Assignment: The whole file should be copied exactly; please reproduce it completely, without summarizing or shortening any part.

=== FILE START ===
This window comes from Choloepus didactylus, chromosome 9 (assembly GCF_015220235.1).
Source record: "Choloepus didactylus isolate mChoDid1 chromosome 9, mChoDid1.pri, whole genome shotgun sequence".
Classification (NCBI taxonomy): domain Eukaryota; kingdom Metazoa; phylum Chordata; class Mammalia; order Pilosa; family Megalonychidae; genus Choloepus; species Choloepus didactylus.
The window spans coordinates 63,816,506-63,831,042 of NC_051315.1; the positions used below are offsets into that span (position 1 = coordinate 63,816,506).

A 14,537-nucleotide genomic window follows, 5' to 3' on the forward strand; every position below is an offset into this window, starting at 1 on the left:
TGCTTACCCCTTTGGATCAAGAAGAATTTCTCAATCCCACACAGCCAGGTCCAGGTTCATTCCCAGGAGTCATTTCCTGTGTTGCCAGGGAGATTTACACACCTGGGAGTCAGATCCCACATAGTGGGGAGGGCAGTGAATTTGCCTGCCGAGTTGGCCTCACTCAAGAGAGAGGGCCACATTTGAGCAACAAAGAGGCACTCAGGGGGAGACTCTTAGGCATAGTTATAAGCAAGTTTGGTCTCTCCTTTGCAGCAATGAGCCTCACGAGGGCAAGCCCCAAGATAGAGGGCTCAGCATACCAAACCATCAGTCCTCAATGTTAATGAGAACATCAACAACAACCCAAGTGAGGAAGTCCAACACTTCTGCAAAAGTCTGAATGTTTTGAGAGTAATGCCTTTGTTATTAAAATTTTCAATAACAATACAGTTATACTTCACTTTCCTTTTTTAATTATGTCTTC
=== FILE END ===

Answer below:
This window comes from Choloepus didactylus, chromosome 9 (assembly GCF_015220235.1).
Source record: "Choloepus didactylus isolate mChoDid1 chromosome 9, mChoDid1.pri, whole genome shotgun sequence".
Classification (NCBI taxonomy): domain Eukaryota; kingdom Metazoa; phylum Chordata; class Mammalia; order Pilosa; family Megalonychidae; genus Choloepus; species Choloepus didactylus.
The window spans coordinates 63,816,506-63,831,042 of NC_051315.1; the positions used below are offsets into that span (position 1 = coordinate 63,816,506).

A 14,537-nucleotide genomic window follows, 5' to 3' on the forward strand; every position below is an offset into this window, starting at 1 on the left:
TGCTTACCCCTTTGGATCAAGAAGAATTTCTCAATCCCACACAGCCAGGTCCAGGTTCATTCCCAGGAGTCATTTCCTGTGTTGCCAGGGAGATTTACACACCTGGGAGTCAGATCCCACATAGTGGGGAGGGCAGTGAATTTGCCTGCCGAGTTGGCCTCACTCAAGAGAGAGGGCCACATTTGAGCAACAAAGAGGCACTCAGGGGGAGACTCTTAGGCATAGTTATAAGCAAGTTTGGTCTCTCCTTTGCAGCAATGAGCCTCACGAGGGCAAGCCCCAAGATAGAGGGCTCAGCATACCAAACCATCAGTCCTCAATGTTAATGAGAACATCAACAACAACCCAAGTGAGGAAGTCCAACACTTCTGCAAAAGTCTGAATGTTTTGAGAGTAATGCCTTTGTTATTAAAATTTTCAATAACAATACAGTTATACTTCACTTTCCTTTTTTAATTATGTCTTC